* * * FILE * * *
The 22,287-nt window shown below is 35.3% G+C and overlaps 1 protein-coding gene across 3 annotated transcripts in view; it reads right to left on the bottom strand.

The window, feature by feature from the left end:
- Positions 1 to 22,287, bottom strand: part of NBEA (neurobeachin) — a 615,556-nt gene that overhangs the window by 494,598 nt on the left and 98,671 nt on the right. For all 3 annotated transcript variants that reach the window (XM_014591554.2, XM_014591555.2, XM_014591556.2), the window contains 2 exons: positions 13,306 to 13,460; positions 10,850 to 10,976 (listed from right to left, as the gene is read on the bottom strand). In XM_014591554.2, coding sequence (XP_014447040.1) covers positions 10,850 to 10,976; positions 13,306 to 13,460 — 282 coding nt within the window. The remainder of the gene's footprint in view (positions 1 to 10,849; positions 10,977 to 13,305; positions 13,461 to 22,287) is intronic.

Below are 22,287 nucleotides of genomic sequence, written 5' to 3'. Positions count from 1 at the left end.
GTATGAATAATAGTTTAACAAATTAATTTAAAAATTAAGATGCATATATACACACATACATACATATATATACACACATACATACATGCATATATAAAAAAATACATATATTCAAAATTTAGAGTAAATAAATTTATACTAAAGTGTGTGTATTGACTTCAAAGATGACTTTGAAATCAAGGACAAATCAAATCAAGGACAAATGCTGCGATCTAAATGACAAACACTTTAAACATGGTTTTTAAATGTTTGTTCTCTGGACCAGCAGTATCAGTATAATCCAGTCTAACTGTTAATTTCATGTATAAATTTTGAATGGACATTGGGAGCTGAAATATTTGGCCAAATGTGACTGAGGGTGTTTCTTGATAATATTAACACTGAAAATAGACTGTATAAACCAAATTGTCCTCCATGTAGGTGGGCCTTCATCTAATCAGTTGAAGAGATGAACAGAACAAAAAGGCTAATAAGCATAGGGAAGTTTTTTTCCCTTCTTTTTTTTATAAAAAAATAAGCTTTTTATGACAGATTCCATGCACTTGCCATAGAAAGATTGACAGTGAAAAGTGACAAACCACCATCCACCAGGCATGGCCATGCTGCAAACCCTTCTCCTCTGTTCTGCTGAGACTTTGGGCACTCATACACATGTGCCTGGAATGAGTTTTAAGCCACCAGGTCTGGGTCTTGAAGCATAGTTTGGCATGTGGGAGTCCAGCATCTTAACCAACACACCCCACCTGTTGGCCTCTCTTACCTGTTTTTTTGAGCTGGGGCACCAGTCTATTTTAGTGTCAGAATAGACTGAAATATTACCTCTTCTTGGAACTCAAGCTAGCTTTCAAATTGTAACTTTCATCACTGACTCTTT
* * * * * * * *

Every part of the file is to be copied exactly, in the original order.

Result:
The 22,287-nt window shown below is 35.3% G+C and overlaps 1 protein-coding gene across 3 annotated transcripts in view; it reads right to left on the bottom strand.

The window, feature by feature from the left end:
- Positions 1 to 22,287, bottom strand: part of NBEA (neurobeachin) — a 615,556-nt gene that overhangs the window by 494,598 nt on the left and 98,671 nt on the right. For all 3 annotated transcript variants that reach the window (XM_014591554.2, XM_014591555.2, XM_014591556.2), the window contains 2 exons: positions 13,306 to 13,460; positions 10,850 to 10,976 (listed from right to left, as the gene is read on the bottom strand). In XM_014591554.2, coding sequence (XP_014447040.1) covers positions 10,850 to 10,976; positions 13,306 to 13,460 — 282 coding nt within the window. The remainder of the gene's footprint in view (positions 1 to 10,849; positions 10,977 to 13,305; positions 13,461 to 22,287) is intronic.

Below are 22,287 nucleotides of genomic sequence, written 5' to 3'. Positions count from 1 at the left end.
GTATGAATAATAGTTTAACAAATTAATTTAAAAATTAAGATGCATATATACACACATACATACATATATATACACACATACATACATGCATATATAAAAAAATACATATATTCAAAATTTAGAGTAAATAAATTTATACTAAAGTGTGTGTATTGACTTCAAAGATGACTTTGAAATCAAGGACAAATCAAATCAAGGACAAATGCTGCGATCTAAATGACAAACACTTTAAACATGGTTTTTAAATGTTTGTTCTCTGGACCAGCAGTATCAGTATAATCCAGTCTAACTGTTAATTTCATGTATAAATTTTGAATGGACATTGGGAGCTGAAATATTTGGCCAAATGTGACTGAGGGTGTTTCTTGATAATATTAACACTGAAAATAGACTGTATAAACCAAATTGTCCTCCATGTAGGTGGGCCTTCATCTAATCAGTTGAAGAGATGAACAGAACAAAAAGGCTAATAAGCATAGGGAAGTTTTTTTCCCTTCTTTTTTTTATAAAAAAATAAGCTTTTTATGACAGATTCCATGCACTTGCCATAGAAAGATTGACAGTGAAAAGTGACAAACCACCATCCACCAGGCATGGCCATGCTGCAAACCCTTCTCCTCTGTTCTGCTGAGACTTTGGGCACTCATACACATGTGCCTGGAATGAGTTTTAAGCCACCAGGTCTGGGTCTTGAAGCATAGTTTGGCATGTGGGAGTCCAGCATCTTAACCAACACACCCCACCTGTTGGCCTCTCTTACCTGTTTTTTTGAGCTGGGGCACCAGTCTATTTTAGTGTCAGAATAGACTGAAATATTACCTCTTCTTGGAACTCAAGCTAGCTTTCAAATTGTAACTTTCATCACTGACTCTTT